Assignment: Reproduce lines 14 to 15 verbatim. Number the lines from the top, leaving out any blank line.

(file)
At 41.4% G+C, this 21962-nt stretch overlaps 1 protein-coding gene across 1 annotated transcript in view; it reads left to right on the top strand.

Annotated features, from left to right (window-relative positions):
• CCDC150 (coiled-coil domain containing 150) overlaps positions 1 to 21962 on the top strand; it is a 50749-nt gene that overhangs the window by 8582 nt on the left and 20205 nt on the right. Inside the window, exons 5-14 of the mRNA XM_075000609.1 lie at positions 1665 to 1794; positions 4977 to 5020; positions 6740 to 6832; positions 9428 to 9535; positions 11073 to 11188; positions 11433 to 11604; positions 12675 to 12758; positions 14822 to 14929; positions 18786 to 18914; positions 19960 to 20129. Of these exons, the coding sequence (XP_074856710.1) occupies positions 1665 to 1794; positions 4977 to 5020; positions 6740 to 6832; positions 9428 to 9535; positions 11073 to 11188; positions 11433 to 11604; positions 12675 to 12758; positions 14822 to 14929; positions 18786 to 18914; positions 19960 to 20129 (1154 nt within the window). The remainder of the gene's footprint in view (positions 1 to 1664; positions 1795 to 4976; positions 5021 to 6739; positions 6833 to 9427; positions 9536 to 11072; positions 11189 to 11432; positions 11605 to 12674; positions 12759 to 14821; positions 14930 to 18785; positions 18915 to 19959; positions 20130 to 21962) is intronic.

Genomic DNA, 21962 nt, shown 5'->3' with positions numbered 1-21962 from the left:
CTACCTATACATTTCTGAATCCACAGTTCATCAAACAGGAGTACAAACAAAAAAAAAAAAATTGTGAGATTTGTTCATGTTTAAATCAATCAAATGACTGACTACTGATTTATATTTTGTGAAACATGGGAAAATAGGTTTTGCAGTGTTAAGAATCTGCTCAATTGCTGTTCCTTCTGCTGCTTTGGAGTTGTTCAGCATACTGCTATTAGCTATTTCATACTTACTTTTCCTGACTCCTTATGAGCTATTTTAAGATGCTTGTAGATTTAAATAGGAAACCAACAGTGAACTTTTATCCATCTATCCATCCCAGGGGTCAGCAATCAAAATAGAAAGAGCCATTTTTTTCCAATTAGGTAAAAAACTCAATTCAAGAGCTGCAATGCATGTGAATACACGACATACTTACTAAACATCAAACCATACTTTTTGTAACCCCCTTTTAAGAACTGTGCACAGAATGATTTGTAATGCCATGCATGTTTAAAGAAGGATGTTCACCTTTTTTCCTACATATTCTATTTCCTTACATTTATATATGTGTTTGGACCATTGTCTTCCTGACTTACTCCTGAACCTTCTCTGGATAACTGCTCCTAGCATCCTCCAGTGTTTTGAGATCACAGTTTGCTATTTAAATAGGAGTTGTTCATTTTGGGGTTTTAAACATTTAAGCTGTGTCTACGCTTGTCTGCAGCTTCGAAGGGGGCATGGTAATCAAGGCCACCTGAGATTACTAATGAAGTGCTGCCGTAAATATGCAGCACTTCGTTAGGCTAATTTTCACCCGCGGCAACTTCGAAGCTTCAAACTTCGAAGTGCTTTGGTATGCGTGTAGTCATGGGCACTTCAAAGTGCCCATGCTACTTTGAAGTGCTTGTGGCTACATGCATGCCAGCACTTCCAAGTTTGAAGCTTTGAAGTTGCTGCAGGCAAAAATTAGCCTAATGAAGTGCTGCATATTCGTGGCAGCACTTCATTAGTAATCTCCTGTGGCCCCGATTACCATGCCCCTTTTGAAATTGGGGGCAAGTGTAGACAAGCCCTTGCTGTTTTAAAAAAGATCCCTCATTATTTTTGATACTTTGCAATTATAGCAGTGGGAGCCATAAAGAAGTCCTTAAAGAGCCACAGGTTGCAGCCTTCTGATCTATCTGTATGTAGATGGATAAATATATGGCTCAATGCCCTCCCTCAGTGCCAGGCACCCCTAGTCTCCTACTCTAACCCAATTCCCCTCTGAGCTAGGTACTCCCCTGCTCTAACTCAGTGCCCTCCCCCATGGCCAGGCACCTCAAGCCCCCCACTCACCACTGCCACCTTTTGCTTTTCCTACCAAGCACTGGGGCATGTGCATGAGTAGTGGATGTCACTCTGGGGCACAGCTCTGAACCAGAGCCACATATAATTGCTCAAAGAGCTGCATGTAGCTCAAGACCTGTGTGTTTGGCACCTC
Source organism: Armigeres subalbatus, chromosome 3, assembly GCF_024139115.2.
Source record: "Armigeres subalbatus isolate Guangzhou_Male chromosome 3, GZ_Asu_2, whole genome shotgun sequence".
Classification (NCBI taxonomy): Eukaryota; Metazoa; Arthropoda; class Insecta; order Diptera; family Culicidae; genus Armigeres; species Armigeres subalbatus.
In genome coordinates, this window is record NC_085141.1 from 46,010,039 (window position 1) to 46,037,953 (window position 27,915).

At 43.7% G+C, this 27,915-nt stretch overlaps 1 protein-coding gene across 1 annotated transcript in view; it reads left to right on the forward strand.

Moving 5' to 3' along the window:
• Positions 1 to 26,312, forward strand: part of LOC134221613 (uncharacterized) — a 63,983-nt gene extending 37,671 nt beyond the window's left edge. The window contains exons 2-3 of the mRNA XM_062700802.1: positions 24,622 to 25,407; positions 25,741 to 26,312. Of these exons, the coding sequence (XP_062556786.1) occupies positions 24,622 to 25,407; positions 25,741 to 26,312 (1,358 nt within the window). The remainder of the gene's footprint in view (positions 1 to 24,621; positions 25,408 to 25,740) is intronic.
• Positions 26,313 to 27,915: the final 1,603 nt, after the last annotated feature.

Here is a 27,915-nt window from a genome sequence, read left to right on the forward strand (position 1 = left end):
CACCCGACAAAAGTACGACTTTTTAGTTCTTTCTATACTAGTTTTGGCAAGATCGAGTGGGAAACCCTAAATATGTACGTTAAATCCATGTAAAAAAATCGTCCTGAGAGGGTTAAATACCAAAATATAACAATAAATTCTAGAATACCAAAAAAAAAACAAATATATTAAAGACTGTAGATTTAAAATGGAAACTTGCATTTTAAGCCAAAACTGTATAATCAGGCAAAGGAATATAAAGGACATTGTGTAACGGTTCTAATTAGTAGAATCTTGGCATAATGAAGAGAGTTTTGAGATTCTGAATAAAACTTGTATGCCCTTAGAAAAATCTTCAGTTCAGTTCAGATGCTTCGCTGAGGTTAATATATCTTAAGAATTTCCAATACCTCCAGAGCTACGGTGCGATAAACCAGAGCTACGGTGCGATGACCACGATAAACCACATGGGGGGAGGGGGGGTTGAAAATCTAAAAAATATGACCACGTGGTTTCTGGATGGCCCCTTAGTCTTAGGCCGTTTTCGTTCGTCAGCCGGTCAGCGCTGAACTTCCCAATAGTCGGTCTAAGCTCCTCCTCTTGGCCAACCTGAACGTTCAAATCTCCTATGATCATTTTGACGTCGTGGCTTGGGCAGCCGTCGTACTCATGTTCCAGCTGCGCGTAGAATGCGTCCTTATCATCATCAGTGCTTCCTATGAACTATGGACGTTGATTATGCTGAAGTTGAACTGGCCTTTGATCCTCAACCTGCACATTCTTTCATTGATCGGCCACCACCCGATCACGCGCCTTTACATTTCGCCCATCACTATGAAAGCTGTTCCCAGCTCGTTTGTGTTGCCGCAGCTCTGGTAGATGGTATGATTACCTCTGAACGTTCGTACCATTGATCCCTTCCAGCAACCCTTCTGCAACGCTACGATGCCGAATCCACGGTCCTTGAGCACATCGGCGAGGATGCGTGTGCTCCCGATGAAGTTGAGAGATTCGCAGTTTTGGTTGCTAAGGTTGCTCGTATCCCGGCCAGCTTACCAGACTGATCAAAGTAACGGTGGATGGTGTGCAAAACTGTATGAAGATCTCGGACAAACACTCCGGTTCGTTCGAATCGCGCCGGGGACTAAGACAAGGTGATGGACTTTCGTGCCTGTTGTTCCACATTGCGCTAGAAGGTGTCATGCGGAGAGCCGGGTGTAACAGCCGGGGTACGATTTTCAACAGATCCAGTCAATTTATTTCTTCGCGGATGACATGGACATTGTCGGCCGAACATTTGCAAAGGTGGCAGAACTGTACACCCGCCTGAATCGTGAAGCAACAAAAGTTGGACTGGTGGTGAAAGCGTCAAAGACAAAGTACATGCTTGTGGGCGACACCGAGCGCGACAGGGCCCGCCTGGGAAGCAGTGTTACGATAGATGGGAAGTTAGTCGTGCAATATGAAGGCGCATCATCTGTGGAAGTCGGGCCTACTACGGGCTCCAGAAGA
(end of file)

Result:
Here is a 27,915-nt window from a genome sequence, read left to right on the forward strand (position 1 = left end):
CACCCGACAAAAGTACGACTTTTTAGTTCTTTCTATACTAGTTTTGGCAAGATCGAGTGGGAAACCCTAAATATGTACGTTAAATCCATGTAAAAAAATCGTCCTGAGAGGGTTAAATACCAAAATATAACAATAAATTCTAGAATACCAAAAAAAAAACAAATATATTAAAGACTGTAGATTTAAAATGGAAACTTGCATTTTAAGCCAAAACTGTATAATCAGGCAAAGGAATATAAAGGACATTGTGTAACGGTTCTAATTAGTAGAATCTTGGCATAATGAAGAGAGTTTTGAGATTCTGAATAAAACTTGTATGCCCTTAGAAAAATCTTCAGTTCAGTTCAGATGCTTCGCTGAGGTTAATATATCTTAAGAATTTCCAATACCTCCAGAGCTACGGTGCGATAAACCAGAGCTACGGTGCGATGACCACGATAAACCACATGGGGGGAGGGGGGGTTGAAAATCTAAAAAATATGACCACGTGGTTTCTGGATGGCCCCTTAGTCTTAGGCCGTTTTCGTTCGTCAGCCGGTCAGCGCTGAACTTCCCAATAGTCGGTCTAAGCTCCTCCTCTTGGCCAACCTGAACGTTCAAATCTCCTATGATCATTTTGACGTCGTGGCTTGGGCAGCCGTCGTACTCATGTTCCAGCTGCGCGTAGAATGCGTCCTTATCATCATCAGTGCTTCCTATGAACTATGGACGTTGATTATGCTGAAGTTGAACTGGCCTTTGATCCTCAACCTGCACATTCTTTCATTGATCGGCCACCACCCGATCACGCGCCTTTACATTTCGCCCATCACTATGAAAGCTGTTCCCAGCTCGTTTGTGTTGCCGCAGCTCTGGTAGATGGTATGATTACCTCTGAACGTTCGTACCATTGATCCCTTCCAGCAACCCTTCTGCAACGCTACGATGCCGAATCCACGGTCCTTGAGCACATCGGCGAGGATGCGTGTGCTCCCGATGAAGTTGAGAGATTCGCAGTTTTGGTTGCTAAGGTTGCTCGTATCCCGGCCAGCTTACCAGACTGATCAAAGTAACGGTGGATGGTGTGCAAAACTGTATGAAGATCTCGGACAAACACTCCGGTTCGTTCGAATCGCGCCGGGGACTAAGACAAGGTGATGGACTTTCGTGCCTGTTGTTCCACATTGCGCTAGAAGGTGTCATGCGGAGAGCCGGGTGTAACAGCCGGGGTACGATTTTCAACAGATCCAGTCAATTTATTTCTTCGCGGATGACATGGACATTGTCGGCCGAACATTTGCAAAGGTGGCAGAACTGTACACCCGCCTGAATCGTGAAGCAACAAAAGTTGGACTGGTGGTGAAAGCGTCAAAGACAAAGTACATGCTTGTGGGCGACACCGAGCGCGACAGGGCCCGCCTGGGAAGCAGTGTTACGATAGATGGGAAGTTAGTCGTGCAATATGAAGGCGCATCATCTGTGGAAGTCGGGCCTACTACGGGCTCCAGAAGA